Still another prophecy was the Prophet's‑ foretelling of the martyrdom of al‑Husayn ibn 'Ali, peace be upon them both.

It is related on the authority of Umm Salamah (one of the Prophet's wives) , that the Prophet one day lay down to sleep and woke up disturbed. He lay down again and woke up less disturbed than the time before. A third time he lay down to sleep, but when he awoke this time, he held some red soil which he began to turn over in his hand. “I asked”, Umm Salamah said: ” `What is this soil, O Messenger of Allah?' He replied: 'Gabriel has informed me that this one (and he pointed to al‑Husayn) shall be killed in the land of Iraq. I said: “O Gabriel, show me the soil of the spot on which he shall be slain,” and this is its soil.' ”

Anas ibn Malik reported that the angel of rain one day asked permission to visit the Messenger of Allah, and it was granted him. The Prophet said to Umm Salamah: “Keep the door closed, so that no one comes in to disturb us.” al‑Husayn ibn 'Ali, however, came and forced his way in. He began to throw himself on the Prophet's back. The angel asked: “Do you love him?” “Yes”, replied the Prophet. The angel continued: “Your community shall kill him. I will, if you wish, show you the spot on which he shall be slain.” The angel then showed him some red soil, which Umm Salamah carefully wrapped up in the end of her garment. She concluded: “Thus we always knew that al‑Husayn would be slain in Karbala'.”

Another of the Prophet's signs was that he foretold the martyrdom of the people of his household. al‑Hakim Abu `Abdillah al‑Hafiz reported on the authority of the `Master of all worshippers', 'Ali ibn al‑Husayn (the fourth lmam), who related from his father on the authority of his grandfather (`Ali), who said: “The Messenger of Allah visited us one day, and we made for him a meat dish. Likewise, Umm Ayman brought him another meat dish and a bowlful of dates. The Messenger of Allah ate, and we ate with him. Then he performed the prayer ablutions, rubbing his head and face with his hand. He then turned towards the qiblah (direction of prayer) and invoked Allah as he willed. He then fell on his face, with copious tears running down his cheeks like rain.

We stood in too great awe before the Messenger of Allah to ask him the reason for his weeping. But al‑Husayn jumped up, and, throwing himself over the Messenger of Allah, said: `O father, I see you act as you never did before.' He answered: `My son, I was never as happy before as I was today with you. But my beloved Gabriel came to me and told me that you shall be slain, and that your deaths shall be in diverse places; this caused me great sorrow. Thus, I prayed Allah that He be gracious toward you.' al‑Husayn asked: `But who shall make pilgrimage (ziyarah) to us, scattered and far apart as our tombs shall be?' The Messenger of Allah replied: `A group of my community, wishing by this only to show kindness and love to me. When the Day of Resurrection shall come, I will myself visit them and take them all by the shoulders to save them from its fears and calamities.' ”20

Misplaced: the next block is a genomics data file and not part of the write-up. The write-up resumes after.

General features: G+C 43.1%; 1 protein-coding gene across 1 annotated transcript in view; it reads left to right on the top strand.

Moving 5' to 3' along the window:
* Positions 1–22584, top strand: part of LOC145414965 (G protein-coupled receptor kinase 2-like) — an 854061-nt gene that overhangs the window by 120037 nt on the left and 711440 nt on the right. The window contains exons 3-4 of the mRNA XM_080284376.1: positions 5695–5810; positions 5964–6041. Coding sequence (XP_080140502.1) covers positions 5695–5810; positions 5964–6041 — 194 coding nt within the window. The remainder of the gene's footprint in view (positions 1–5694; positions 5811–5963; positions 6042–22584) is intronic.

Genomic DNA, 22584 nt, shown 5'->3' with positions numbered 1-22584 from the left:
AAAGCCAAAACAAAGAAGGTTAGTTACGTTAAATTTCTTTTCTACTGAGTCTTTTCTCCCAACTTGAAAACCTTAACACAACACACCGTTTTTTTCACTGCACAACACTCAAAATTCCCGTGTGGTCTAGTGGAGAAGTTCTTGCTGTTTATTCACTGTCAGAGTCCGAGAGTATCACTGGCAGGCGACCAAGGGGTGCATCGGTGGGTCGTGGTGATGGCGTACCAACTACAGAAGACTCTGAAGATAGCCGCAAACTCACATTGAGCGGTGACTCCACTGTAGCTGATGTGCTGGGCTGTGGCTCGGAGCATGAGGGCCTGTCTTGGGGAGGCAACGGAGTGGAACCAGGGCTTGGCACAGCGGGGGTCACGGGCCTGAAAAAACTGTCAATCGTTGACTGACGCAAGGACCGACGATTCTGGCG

His prediction of the massacre of the people of al­-Harrah (a district of Medina strewn with volcanic rocks, known as al‑harrah) was yet another sign of Muhammad's Prophethood. It is related on the authority of Ayyub ibn Bashir who said: “The Messenger of Allah went one day with his Companions on a journey. As he passed by Harrah of Zuhrah, he stopped and exclaimed: `To Allah do we belong, and to Him we shall return!' (Qur'an. 2 :156) . Those who were with him were troubled, thinking that this was concerning their journey. `Umar ibn al‑Khattab asked: `O Messenger of Allah, what was it that you saw?' He answered: `This does not concern your journey.' `What is it then, O Messenger of Allah?' they asked. He answered: `In this Harrah the best of my community after my Companions will be slain.'”

Anas ibn Malik said: “On the day of the Battle of al­-Harrah seven hundred men, all Qur'an reciters, were slain. Among them were three of the Prophet's Companions.” al‑Hasan (son of `Ali and grandson of the Prophet) used to say: “In the Battle of al‑Harrah, the people of Medina were slain; hardly anyone escaped. Among those who were slain were the two sons of Zaynab, a foster‑daughter of the Mess­enger of Allah. They were her sons by Zam'ah ibn al‑Aswad. The Battle of al‑Harrah took place on Wednesday, three days before the end of Dhi'l‑Hijjah, 63 A.H. (August, 683).”

The Prophet also foretold that Ibn `Abbas would lose his sight in old age, and that he would be granted great know­ledge. Likewise, he said to Zayd ibn Arqam (a well‑known Companion), after the latter had suffered a serious illness: “No harm shall befall you in your illness. But what would you say if you were to grow old after me and become blind? ” Zayd answered: “I shall take Allah as my sufficient trust, and endure it patiently.” “Then you will enter Paradise without reckoning”, the Prophet assured him.

The Prophet also foretold that al‑Walid ibn Yazid was to be an evil man, as he indeed turned out to be. It is reported that Said ibn al‑Musayyab (an important tradi­tionist) said: “A male child was born to a half‑brother of Umm Salamah, whom they named al‑Walid. The Prophet reproached them saying: `So you give the names of your Pharaohs (that is, oppressive rulers) to your children! Change his name and name him `Abdullah. This is because a man shall be born in my community called al‑Walid, who shall be more wicked towards my community than Pharaoh was towards his people.' Thus people thought that he meant al‑Walid ibn `Abdi 'l-Malik, but then we found out that it was al‑Walid ibn Yazid (an Umayyad ruler).”

Another prophecy was the Prophet's saying concerning Banu Abi 'l-`As and Banu Umayyah, as related on the auth­ority of Abu Said al‑Khudri : “When the number of the children of Abu 'l-`As shall reach thirty men, they shall use the religion of Allah as means of corruption, the servants of Allah as slaves and Allah's wealth as a commodity among themselves.” In another tradition, related on the authority of Abu Hurayrah, it is forty men.